Democratize access to public procurement to improve the business climate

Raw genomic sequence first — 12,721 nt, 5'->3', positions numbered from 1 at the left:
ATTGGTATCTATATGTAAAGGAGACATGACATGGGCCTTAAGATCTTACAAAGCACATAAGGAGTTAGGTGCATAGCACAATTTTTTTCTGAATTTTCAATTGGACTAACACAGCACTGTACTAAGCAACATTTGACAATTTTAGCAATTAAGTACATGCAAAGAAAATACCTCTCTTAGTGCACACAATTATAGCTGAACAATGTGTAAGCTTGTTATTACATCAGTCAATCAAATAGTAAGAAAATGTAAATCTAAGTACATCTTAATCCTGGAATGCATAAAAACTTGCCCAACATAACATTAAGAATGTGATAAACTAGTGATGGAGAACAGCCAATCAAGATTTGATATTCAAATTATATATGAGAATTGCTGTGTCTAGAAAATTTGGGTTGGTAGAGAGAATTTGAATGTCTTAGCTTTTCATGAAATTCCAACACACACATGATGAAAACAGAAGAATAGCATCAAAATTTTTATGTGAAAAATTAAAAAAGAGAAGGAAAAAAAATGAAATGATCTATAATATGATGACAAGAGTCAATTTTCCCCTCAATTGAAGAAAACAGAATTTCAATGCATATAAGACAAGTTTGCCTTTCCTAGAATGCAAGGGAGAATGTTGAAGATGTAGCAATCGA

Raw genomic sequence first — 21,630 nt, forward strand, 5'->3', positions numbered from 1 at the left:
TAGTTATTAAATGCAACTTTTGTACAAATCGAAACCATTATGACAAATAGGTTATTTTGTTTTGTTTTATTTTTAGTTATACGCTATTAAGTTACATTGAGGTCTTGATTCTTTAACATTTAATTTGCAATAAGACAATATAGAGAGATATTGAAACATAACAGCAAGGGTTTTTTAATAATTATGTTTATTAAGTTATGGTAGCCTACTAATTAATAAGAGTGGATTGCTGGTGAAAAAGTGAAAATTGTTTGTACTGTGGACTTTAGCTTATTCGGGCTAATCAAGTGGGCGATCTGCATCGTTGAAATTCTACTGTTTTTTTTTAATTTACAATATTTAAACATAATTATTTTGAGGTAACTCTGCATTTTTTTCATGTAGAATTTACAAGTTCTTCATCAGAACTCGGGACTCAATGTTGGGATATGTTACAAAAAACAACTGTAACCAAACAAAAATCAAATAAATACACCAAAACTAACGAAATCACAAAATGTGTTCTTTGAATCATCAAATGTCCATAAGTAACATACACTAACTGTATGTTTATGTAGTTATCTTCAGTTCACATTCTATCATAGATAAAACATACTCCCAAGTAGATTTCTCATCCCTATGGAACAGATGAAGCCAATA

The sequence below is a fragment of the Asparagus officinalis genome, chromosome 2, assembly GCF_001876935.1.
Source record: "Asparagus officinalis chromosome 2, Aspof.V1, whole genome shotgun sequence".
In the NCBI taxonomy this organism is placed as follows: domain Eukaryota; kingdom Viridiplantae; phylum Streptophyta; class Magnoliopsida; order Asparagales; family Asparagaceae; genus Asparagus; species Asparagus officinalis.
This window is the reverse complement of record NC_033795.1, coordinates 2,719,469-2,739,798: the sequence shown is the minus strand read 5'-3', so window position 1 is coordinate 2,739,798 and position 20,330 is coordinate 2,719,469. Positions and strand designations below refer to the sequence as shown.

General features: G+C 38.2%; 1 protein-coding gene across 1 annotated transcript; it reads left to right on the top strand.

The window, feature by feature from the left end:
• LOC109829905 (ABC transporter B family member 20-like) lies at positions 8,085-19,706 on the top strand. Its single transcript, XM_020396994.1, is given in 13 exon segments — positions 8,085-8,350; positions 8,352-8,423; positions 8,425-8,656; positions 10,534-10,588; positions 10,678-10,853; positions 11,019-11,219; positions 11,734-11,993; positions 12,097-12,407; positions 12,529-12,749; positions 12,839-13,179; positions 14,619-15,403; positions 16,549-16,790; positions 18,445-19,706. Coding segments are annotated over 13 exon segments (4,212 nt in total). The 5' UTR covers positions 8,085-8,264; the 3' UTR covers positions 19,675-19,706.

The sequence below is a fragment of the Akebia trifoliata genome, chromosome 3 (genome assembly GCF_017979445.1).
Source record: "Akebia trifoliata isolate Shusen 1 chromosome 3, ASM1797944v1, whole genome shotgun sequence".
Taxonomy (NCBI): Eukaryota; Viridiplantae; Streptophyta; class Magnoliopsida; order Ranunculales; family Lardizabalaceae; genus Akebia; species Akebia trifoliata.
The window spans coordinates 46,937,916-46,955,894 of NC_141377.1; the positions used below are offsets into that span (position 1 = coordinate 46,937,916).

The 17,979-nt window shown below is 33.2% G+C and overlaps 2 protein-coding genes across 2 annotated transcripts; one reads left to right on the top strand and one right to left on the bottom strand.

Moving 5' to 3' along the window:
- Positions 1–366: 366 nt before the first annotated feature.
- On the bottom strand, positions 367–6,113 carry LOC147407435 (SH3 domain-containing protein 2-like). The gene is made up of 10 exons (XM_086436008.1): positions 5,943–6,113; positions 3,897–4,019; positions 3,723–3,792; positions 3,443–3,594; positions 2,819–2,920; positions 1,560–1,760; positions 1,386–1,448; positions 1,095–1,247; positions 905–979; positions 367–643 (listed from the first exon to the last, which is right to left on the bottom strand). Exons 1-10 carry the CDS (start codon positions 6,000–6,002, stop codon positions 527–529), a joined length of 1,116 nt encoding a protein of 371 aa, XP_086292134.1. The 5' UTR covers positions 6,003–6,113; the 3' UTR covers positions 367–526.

Democratizing participation in public procurement is necessary to improve the business climate in Morocco, said economist Mehdi El Fakir, specializing in the evaluation of public policies. The issue of public procurement must be treated as a strategic lever for economic and social development, with a comprehensive approach covering all links in the value chain, underlined Mr. El Fakir, on the occasion of the adoption on Wednesday of the national business environment policy (PNEA) covering the period from 2021 to 2025. To this end, he made it known that this policy undoubtedly represents one of the main determinants of the country’s economic activity considering, in this sense, that it will have to be “democratized”, in particular through qualitative incentives, such as labels, reports the MAP. He also indicated that this policy, adopted by the National Business Environment Committee (CNEA), confirms, above all, the Kingdom’s choice in terms of economic policies, particularly in terms of openness to foreign partners. and also the internationalization of the various economic operations. In the opinion of Mr El Fakir, strengthening cooperation between all stakeholders in the public and private sectors and removing barriers to access to support the growth of the national economy, remain crucial, in order to achieve this national policy. And to support that an integrated operationalization of digital is necessary in this direction, in particular through the acceleration of the digitization of administrations at the service of the citizen and the improvement of the governance and the sovereignty of the digital sector for a better performance of the business environment. According to Mr El Fakir, unleashing the country’s growth potential first and foremost involves improving and cleaning up the business environment and setting up public regulatory bodies in order to set the rules of the game that must govern the proper functioning. of the market economy to avoid all types of abuse. It is in this sense that he recalled that small and medium-sized enterprises (SMEs) represent 95% of the national economic fabric, hence the need to understand the issues and opportunities that shape their future and, by extension, contribute to strengthening the business climate in the country. He also observed that the efforts made in this direction must be pursued to the end, so that the economic and social benefits of the reforms associated with the development of the business climate are more noticeable.